Time and memory.

Published

Journal Article

Standard animal memory tasks require judgments of event recency: Delayed matching to sample (DMTS) requires that the animal identify the stimulus seen most recently; radial-maze-type (RM) tasks require that the animal identify the place visited least recently. Delayed-reaction tasks are intermediate. I argue that time discrimination (temporal control) and event memory call on the same processes: Proactive and retroactive effects occur in both, brief events have less effect than protracted events, and increases in event duration have smaller and smaller effects. If the "ages" of past events are represented by animals in a way consistent with Weber's and Jost's laws, and if there is a limit to the number of different recencies that can be discriminated, then the major differences between these three types of memory task can be explained. DMTS performance is poor because the animal must discriminate between two sets of recencies (memory arrays) that differ only in respect of the most recent event; RM performance is good because the recencies of places visited on the current versus earlier trials are always clearly discriminable.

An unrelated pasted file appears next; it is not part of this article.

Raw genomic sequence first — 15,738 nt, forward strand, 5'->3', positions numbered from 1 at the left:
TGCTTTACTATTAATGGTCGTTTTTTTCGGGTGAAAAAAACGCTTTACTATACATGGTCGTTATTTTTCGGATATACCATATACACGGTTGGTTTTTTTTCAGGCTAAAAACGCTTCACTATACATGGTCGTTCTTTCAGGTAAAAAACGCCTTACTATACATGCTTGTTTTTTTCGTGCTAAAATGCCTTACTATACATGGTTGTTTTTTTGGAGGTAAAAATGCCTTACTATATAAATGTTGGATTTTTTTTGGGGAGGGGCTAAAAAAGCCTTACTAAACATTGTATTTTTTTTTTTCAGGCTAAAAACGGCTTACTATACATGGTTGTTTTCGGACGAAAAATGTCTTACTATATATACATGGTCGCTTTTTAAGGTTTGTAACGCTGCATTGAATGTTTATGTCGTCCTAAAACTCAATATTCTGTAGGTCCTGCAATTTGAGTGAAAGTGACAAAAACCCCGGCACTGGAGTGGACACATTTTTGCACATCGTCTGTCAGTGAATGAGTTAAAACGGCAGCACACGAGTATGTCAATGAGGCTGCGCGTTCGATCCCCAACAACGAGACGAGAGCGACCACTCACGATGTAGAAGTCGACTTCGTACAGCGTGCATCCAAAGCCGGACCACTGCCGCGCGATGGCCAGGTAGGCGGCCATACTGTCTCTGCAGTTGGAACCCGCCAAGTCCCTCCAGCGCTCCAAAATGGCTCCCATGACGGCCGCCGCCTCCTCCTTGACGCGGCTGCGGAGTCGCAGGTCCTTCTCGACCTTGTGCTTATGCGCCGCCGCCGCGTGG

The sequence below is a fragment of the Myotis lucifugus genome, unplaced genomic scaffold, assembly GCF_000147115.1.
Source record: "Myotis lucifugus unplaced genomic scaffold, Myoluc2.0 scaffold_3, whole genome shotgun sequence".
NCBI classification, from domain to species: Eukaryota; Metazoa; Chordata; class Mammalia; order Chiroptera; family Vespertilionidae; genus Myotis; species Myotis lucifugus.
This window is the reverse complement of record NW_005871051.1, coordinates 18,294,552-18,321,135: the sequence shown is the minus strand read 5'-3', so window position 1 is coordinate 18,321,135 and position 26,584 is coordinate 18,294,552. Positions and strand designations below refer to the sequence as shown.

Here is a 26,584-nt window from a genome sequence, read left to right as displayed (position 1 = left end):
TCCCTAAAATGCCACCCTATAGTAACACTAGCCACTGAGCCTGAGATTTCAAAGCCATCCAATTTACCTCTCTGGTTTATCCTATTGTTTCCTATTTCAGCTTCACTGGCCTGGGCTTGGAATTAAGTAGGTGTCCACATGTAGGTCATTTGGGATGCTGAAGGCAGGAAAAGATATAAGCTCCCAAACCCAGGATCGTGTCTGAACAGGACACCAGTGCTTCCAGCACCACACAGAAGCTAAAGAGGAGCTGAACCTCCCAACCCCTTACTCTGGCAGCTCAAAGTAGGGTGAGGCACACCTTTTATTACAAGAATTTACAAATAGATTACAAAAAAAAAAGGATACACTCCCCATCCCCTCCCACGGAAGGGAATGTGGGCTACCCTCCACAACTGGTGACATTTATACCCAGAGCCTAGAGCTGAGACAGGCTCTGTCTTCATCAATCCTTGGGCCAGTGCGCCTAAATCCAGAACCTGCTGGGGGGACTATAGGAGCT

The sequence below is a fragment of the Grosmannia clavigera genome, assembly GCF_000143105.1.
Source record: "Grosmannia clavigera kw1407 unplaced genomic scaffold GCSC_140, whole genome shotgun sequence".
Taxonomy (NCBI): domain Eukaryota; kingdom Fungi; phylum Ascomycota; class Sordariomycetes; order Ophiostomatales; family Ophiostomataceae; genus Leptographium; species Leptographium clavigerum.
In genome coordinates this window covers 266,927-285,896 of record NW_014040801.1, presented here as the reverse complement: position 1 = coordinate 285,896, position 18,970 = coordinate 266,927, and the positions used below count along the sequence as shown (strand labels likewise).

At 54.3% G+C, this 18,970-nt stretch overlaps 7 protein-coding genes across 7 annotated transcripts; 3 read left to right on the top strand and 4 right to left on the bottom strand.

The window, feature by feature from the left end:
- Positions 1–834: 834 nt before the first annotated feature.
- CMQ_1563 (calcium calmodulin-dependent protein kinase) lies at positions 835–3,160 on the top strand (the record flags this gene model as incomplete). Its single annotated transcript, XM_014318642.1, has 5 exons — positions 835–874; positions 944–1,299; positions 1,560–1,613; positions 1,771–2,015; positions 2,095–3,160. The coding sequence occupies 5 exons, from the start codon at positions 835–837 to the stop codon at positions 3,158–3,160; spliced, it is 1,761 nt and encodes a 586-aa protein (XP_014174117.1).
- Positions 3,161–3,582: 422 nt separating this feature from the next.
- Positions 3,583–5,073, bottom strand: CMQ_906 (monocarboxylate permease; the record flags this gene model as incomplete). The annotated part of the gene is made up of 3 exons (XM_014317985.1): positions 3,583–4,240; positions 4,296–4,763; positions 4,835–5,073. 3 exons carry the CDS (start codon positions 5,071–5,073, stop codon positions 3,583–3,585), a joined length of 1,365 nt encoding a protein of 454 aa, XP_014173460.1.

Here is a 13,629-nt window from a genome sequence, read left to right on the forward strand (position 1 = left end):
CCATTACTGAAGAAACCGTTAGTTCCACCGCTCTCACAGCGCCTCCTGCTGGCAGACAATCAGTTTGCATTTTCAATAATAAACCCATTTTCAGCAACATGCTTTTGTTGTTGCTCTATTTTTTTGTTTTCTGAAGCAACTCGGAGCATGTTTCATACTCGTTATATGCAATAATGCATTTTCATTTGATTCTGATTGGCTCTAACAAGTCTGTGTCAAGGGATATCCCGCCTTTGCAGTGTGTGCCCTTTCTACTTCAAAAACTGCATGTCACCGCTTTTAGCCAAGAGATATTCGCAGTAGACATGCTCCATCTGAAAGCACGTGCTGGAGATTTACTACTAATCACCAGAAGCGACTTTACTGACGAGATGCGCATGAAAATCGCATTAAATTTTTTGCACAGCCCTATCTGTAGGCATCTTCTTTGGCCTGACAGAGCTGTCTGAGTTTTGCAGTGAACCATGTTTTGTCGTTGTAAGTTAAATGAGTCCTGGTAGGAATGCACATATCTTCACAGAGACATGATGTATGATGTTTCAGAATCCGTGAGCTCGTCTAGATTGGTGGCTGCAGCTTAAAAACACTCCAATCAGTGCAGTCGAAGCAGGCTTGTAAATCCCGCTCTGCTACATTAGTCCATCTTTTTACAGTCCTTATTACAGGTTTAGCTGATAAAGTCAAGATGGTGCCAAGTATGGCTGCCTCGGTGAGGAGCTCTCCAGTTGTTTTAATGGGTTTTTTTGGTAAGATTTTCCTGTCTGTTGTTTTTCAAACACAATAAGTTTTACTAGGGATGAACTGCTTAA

Full Text

Duke Authors

Cited Authors

  • Staddon, JE

Published Date

  • January 1, 1984

Published In

Volume / Issue

  • 423 /

Start / End Page

  • 322 - 334

PubMed ID

  • 6588797

Pubmed Central ID

  • 6588797

Electronic International Standard Serial Number (EISSN)

  • 1749-6632

International Standard Serial Number (ISSN)

  • 0077-8923

Digital Object Identifier (DOI)

  • 10.1111/j.1749-6632.1984.tb23441.x

Language

  • eng